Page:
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Are Kids Self-Centered? Egocentrism in Early Childhood

Egocentrism in early childhood is a cognitive stage where children view the world solely from their perspective. It’s not about vanity or selfishness. We provide educators and parents with insights and strategies to support young learners through this phase.

10 mins

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Little ones take time to understand themselves and the world around them, passing through different phases of development.

Are children self-centred? In short, yes—they are. However, there’s good news: it’s a normal stage in their cognitive development. We’ve explored this in a recent article about Jean Piaget’s four stages theory, and it’s fairly clear to everyone who’s ever interacted with children that they learn and gain skills gradually and over time.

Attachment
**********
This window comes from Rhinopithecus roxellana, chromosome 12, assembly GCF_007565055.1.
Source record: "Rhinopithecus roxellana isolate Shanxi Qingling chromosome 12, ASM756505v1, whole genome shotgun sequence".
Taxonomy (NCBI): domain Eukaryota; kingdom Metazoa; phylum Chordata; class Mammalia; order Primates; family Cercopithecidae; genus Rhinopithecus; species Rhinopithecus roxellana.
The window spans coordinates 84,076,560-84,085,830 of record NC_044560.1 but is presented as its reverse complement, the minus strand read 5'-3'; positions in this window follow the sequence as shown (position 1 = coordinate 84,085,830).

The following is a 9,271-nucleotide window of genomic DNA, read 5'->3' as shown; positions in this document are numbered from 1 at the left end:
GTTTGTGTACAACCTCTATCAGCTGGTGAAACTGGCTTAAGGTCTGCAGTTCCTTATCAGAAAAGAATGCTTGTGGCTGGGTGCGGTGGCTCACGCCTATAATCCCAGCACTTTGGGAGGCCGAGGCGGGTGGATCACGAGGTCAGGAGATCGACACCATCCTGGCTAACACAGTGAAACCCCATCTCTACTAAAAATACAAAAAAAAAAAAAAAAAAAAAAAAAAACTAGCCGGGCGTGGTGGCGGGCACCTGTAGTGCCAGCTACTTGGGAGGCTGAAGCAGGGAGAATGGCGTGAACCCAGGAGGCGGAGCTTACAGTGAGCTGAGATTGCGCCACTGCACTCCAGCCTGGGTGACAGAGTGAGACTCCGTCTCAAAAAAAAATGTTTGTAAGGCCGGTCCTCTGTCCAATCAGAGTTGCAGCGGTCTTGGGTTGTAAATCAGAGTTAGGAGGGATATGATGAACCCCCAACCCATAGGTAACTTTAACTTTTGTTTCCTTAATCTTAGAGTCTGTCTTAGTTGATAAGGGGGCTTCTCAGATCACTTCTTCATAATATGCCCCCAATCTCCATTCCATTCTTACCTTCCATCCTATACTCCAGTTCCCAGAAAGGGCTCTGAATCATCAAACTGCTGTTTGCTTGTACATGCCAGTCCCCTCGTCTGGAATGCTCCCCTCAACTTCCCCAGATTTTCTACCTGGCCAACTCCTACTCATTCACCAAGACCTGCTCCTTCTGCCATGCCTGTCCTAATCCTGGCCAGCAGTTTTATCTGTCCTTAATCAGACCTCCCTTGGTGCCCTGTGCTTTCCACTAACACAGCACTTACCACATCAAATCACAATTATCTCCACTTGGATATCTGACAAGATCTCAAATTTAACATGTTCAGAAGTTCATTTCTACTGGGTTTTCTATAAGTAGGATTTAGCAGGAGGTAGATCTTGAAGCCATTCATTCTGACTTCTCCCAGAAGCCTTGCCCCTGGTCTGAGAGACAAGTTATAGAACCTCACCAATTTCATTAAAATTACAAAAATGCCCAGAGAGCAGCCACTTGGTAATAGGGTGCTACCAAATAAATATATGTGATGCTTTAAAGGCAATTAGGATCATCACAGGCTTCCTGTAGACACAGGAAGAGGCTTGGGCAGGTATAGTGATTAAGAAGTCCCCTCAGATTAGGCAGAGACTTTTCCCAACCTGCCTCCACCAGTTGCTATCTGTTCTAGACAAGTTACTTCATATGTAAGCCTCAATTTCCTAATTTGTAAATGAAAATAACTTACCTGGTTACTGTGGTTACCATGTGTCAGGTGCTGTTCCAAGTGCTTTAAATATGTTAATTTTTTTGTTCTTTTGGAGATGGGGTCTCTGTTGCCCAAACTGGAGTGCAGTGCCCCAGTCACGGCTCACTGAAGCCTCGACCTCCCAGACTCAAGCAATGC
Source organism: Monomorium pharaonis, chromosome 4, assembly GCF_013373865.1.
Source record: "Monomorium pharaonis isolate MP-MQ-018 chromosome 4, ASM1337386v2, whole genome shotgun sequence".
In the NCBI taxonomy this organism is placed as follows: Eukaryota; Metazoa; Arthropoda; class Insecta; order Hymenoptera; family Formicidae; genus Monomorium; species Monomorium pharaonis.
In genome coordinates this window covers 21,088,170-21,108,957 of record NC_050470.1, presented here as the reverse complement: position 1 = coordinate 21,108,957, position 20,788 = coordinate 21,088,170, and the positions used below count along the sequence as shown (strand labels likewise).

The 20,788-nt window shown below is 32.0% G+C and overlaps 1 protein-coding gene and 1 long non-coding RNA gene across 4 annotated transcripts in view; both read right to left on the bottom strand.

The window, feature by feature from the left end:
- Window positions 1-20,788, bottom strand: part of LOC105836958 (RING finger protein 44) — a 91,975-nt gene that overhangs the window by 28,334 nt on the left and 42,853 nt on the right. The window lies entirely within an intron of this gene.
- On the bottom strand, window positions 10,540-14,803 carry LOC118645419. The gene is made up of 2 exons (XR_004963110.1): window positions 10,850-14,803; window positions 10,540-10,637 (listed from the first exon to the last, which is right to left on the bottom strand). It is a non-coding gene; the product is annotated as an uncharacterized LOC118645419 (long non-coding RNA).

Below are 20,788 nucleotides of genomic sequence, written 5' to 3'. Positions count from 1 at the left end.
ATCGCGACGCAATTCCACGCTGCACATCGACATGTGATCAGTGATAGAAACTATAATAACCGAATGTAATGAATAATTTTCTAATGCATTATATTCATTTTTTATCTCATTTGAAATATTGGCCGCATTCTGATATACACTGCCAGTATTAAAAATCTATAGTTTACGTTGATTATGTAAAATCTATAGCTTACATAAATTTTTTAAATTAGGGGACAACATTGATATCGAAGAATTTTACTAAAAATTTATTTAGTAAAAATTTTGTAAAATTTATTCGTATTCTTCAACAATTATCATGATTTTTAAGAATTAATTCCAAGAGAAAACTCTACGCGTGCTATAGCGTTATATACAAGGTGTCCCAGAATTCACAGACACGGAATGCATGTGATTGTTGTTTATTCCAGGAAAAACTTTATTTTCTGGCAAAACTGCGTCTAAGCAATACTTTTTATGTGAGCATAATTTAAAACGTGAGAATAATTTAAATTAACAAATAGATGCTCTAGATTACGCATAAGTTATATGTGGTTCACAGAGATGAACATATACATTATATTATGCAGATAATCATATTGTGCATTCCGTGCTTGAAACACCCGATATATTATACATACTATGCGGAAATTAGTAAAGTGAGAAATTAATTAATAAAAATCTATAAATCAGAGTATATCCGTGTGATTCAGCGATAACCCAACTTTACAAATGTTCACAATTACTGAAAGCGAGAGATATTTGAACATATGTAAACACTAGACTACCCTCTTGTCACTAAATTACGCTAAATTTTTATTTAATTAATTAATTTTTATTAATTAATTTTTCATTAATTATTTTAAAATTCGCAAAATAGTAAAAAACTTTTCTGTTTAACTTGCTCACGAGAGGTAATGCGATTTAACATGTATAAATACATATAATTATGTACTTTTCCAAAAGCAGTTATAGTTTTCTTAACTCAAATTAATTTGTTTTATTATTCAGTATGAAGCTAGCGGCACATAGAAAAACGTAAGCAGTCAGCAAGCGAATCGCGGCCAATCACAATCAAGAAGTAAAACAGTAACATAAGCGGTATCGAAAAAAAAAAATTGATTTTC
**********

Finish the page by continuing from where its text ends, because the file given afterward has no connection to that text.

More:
One interesting phase of development is egocentrism, predominantly observed in the preoperational stage of a child’s cognitive development. Although it’s a time when children don’t think much beyond themselves, egocentrism doesn’t reflect a child’s arrogance or self-importance. Perceiving the world solely from their own viewpoint is just a foundational part of their learning journey. As they get older, they will begin to understand others’ perspectives.


Baby boy playing peek-a-boo, covering his eyes with his small hands represents childhood egocentrism.
Peek-a-boo! The timeless game mirrors early childhood’s egocentric phase.


Understanding Childhood Egocentrism

Definition and Characteristics of Egocentrism

Egocentrism in early childhood development is a phase during which children perceive and interpret their surroundings exclusively from their own viewpoint. This isn’t about being selfish or intentionally disregarding others’ feelings; it simply reflects their cognitive stage. A child might believe, for instance, that if they can’t see someone, that person can’t see them either. This simple observation reveals a lot about the world of young learners.

Piaget’s Preoperational Stage and Egocentrism